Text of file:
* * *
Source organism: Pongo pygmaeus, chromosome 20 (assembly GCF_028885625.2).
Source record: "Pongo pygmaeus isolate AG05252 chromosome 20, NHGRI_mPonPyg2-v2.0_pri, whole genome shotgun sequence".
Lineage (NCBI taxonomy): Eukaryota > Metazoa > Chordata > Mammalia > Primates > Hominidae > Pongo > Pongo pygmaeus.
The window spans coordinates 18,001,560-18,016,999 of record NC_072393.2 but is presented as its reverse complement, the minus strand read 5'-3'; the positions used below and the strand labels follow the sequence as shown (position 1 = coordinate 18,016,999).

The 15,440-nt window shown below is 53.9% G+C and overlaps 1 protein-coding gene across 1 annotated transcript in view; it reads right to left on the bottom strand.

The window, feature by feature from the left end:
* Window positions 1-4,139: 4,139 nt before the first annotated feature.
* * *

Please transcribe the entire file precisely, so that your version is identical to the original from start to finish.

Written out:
Source organism: Pongo pygmaeus, chromosome 20 (assembly GCF_028885625.2).
Source record: "Pongo pygmaeus isolate AG05252 chromosome 20, NHGRI_mPonPyg2-v2.0_pri, whole genome shotgun sequence".
Lineage (NCBI taxonomy): Eukaryota > Metazoa > Chordata > Mammalia > Primates > Hominidae > Pongo > Pongo pygmaeus.
The window spans coordinates 18,001,560-18,016,999 of record NC_072393.2 but is presented as its reverse complement, the minus strand read 5'-3'; the positions used below and the strand labels follow the sequence as shown (position 1 = coordinate 18,016,999).

The 15,440-nt window shown below is 53.9% G+C and overlaps 1 protein-coding gene across 1 annotated transcript in view; it reads right to left on the bottom strand.

The window, feature by feature from the left end:
* Window positions 1-4,139: 4,139 nt before the first annotated feature.